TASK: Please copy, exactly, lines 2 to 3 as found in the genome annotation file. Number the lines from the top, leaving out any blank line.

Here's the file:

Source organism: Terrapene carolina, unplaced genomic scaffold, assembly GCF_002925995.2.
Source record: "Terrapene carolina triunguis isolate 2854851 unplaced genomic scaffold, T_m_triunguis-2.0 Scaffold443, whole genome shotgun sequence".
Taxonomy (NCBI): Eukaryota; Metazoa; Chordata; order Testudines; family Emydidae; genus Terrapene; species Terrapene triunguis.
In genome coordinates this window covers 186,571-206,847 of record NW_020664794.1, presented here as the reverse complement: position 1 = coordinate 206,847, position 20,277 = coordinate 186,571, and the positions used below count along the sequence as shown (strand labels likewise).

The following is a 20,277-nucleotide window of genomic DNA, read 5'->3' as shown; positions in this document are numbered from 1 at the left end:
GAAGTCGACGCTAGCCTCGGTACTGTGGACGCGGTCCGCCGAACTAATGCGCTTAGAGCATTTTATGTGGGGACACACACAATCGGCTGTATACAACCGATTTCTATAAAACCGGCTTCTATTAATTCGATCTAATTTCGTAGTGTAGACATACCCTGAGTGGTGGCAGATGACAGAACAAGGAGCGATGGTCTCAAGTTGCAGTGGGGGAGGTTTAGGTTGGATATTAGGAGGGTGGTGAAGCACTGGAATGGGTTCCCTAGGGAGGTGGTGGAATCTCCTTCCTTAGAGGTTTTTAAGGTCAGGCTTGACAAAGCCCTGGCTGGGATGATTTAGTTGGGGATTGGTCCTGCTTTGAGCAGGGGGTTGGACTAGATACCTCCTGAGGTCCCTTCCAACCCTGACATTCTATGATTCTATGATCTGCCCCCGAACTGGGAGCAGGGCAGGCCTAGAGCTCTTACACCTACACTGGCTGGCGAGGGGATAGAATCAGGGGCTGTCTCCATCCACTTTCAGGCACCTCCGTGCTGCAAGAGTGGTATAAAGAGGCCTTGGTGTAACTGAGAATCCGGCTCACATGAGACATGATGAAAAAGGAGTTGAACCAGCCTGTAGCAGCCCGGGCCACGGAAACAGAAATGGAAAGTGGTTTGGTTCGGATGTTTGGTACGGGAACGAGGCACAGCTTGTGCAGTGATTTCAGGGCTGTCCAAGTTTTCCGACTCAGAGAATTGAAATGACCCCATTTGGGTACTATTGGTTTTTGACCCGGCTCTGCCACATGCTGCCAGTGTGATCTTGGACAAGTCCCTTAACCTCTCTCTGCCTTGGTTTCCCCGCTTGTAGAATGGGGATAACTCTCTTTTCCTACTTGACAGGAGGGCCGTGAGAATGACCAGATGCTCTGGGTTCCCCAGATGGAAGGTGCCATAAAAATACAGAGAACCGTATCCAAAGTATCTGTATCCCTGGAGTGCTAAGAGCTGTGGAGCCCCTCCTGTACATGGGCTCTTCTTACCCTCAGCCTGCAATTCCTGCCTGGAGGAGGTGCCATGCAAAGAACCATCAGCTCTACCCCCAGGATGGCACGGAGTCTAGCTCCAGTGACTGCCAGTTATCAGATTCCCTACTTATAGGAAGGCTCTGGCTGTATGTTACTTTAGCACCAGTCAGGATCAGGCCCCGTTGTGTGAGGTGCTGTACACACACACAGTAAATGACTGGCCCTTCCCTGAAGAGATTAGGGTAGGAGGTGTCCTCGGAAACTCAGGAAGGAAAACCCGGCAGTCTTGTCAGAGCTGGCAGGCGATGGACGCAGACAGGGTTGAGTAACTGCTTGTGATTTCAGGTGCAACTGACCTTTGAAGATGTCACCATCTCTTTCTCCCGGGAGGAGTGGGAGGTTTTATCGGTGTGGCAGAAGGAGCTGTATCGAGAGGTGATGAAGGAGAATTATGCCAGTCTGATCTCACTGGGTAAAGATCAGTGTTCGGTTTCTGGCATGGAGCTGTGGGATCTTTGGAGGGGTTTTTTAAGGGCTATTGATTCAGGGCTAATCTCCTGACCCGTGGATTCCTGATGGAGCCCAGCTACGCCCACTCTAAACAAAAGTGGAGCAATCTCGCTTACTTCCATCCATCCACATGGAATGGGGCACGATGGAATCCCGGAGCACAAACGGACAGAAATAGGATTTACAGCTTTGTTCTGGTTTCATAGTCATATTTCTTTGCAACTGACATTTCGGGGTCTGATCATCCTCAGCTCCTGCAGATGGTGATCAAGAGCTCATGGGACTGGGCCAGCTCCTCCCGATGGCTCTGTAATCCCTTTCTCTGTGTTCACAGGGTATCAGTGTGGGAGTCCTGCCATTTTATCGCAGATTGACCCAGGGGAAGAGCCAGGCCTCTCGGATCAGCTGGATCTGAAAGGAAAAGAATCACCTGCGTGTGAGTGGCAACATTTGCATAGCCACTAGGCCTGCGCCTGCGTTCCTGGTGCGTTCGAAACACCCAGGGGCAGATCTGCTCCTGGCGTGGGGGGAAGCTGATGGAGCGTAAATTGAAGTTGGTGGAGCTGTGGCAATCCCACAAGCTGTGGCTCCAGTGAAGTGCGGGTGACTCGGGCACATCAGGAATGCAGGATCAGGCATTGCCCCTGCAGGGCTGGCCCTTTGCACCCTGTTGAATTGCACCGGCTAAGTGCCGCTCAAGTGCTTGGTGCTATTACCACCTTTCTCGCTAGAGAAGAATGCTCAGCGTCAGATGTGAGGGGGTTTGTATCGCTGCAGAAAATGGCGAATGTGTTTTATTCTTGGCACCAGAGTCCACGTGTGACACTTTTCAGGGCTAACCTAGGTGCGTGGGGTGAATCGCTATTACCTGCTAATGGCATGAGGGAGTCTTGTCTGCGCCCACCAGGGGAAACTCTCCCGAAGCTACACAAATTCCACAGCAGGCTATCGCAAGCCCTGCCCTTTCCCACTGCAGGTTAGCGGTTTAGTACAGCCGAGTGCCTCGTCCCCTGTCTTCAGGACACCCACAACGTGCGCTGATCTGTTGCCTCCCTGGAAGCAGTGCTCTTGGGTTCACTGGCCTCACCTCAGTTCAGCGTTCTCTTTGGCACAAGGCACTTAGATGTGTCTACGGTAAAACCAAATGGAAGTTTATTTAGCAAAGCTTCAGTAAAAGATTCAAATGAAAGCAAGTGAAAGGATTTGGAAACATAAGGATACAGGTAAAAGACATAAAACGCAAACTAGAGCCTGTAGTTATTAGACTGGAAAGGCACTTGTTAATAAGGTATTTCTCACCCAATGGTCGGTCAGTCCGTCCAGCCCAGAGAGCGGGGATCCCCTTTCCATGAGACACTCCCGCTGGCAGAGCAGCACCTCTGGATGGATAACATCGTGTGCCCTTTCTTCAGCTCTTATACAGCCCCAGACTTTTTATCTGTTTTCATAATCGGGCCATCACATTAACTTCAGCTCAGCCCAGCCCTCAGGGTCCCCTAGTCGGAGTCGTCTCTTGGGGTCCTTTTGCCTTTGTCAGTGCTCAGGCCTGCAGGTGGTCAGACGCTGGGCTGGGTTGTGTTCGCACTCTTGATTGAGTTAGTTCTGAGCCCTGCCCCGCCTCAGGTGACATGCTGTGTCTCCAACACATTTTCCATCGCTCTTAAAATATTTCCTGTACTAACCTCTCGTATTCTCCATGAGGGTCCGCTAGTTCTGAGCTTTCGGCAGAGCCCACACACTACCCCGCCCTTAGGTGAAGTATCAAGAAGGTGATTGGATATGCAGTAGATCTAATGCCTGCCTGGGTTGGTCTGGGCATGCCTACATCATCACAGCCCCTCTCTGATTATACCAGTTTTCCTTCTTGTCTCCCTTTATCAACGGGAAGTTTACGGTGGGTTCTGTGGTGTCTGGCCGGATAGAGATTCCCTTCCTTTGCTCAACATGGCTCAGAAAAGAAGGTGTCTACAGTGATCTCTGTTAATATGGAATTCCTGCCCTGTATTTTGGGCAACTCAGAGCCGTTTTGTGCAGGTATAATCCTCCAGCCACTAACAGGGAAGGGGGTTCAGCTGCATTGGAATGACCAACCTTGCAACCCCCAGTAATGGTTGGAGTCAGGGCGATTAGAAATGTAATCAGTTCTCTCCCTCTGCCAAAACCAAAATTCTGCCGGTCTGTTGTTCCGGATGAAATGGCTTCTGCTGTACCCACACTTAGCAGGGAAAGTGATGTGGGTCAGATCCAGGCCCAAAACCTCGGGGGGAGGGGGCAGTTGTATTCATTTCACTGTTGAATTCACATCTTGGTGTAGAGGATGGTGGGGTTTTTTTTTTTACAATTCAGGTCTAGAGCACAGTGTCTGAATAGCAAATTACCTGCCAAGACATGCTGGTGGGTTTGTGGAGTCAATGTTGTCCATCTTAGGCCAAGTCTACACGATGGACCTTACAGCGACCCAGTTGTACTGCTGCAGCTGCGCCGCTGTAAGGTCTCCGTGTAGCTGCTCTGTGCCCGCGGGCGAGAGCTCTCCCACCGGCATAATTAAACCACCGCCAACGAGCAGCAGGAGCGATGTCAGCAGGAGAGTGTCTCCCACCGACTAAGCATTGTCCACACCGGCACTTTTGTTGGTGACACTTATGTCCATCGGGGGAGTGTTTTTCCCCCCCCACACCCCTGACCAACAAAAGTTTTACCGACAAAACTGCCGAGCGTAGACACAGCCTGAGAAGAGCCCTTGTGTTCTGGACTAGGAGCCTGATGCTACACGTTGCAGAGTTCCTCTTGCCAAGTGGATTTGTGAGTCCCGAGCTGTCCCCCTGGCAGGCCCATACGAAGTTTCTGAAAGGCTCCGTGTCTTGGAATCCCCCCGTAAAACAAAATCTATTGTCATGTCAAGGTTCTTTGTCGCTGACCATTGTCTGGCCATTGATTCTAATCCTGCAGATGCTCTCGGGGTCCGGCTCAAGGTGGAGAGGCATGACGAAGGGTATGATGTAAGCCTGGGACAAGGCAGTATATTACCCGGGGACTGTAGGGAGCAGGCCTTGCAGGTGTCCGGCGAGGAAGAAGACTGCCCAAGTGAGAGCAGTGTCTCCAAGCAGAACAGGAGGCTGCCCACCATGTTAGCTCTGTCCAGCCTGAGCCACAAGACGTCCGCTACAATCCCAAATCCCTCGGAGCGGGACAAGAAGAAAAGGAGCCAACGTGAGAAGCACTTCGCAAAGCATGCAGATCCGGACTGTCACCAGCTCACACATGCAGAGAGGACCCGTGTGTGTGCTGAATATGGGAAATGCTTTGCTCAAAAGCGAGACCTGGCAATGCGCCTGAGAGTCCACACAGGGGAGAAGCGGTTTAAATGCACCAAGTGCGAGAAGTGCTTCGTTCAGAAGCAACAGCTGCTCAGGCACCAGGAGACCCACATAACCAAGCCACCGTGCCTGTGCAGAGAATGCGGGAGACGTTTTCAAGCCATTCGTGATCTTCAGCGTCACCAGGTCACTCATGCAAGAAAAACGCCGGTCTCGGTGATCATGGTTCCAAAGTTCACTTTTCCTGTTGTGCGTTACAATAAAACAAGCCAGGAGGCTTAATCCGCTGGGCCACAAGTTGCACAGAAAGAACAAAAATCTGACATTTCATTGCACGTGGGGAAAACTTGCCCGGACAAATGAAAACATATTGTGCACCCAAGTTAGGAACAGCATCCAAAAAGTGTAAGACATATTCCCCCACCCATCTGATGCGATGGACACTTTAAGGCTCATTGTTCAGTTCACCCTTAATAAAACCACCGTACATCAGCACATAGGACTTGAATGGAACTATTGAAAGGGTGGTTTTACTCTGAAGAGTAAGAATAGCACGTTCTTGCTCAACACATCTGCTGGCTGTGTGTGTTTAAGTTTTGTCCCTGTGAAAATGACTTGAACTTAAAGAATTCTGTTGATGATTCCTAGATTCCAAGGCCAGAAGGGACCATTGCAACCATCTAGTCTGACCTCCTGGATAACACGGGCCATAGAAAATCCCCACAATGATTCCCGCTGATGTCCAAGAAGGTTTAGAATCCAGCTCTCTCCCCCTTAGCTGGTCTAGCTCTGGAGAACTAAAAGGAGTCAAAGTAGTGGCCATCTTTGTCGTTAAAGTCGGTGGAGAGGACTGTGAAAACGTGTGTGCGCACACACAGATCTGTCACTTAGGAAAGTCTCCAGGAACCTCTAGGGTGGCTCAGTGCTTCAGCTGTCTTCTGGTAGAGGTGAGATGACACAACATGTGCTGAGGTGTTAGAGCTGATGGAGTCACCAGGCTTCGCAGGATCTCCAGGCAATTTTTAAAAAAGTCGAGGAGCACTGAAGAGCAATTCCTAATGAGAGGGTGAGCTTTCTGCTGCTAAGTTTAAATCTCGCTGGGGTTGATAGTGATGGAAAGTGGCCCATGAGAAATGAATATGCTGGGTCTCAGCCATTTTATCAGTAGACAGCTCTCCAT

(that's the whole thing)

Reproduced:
Source record: "Terrapene carolina triunguis isolate 2854851 unplaced genomic scaffold, T_m_triunguis-2.0 Scaffold443, whole genome shotgun sequence".
Taxonomy (NCBI): Eukaryota; Metazoa; Chordata; order Testudines; family Emydidae; genus Terrapene; species Terrapene triunguis.